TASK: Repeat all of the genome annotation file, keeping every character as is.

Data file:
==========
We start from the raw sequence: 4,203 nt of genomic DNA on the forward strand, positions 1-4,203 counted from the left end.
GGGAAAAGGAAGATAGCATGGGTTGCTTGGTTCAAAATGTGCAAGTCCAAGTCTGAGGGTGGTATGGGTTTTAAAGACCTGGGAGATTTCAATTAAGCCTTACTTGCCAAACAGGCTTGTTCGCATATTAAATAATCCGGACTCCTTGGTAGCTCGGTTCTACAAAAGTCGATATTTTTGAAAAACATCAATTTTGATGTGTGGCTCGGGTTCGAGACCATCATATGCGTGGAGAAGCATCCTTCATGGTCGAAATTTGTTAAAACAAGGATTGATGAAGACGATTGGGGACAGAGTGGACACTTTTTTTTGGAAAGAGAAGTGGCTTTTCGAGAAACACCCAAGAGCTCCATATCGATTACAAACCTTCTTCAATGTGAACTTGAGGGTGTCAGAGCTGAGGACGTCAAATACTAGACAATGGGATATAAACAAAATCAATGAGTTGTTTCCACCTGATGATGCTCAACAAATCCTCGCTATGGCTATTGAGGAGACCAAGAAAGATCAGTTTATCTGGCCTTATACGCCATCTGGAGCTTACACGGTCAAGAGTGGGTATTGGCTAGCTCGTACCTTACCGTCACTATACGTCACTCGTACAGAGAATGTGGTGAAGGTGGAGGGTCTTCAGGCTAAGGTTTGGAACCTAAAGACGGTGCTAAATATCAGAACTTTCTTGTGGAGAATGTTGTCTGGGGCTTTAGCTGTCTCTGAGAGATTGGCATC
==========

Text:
We start from the raw sequence: 4,203 nt of genomic DNA on the forward strand, positions 1-4,203 counted from the left end.
GGGAAAAGGAAGATAGCATGGGTTGCTTGGTTCAAAATGTGCAAGTCCAAGTCTGAGGGTGGTATGGGTTTTAAAGACCTGGGAGATTTCAATTAAGCCTTACTTGCCAAACAGGCTTGTTCGCATATTAAATAATCCGGACTCCTTGGTAGCTCGGTTCTACAAAAGTCGATATTTTTGAAAAACATCAATTTTGATGTGTGGCTCGGGTTCGAGACCATCATATGCGTGGAGAAGCATCCTTCATGGTCGAAATTTGTTAAAACAAGGATTGATGAAGACGATTGGGGACAGAGTGGACACTTTTTTTTGGAAAGAGAAGTGGCTTTTCGAGAAACACCCAAGAGCTCCATATCGATTACAAACCTTCTTCAATGTGAACTTGAGGGTGTCAGAGCTGAGGACGTCAAATACTAGACAATGGGATATAAACAAAATCAATGAGTTGTTTCCACCTGATGATGCTCAACAAATCCTCGCTATGGCTATTGAGGAGACCAAGAAAGATCAGTTTATCTGGCCTTATACGCCATCTGGAGCTTACACGGTCAAGAGTGGGTATTGGCTAGCTCGTACCTTACCGTCACTATACGTCACTCGTACAGAGAATGTGGTGAAGGTGGAGGGTCTTCAGGCTAAGGTTTGGAACCTAAAGACGGTGCTAAATATCAGAACTTTCTTGTGGAGAATGTTGTCTGGGGCTTTAGCTGTCTCTGAGAGATTGGCATC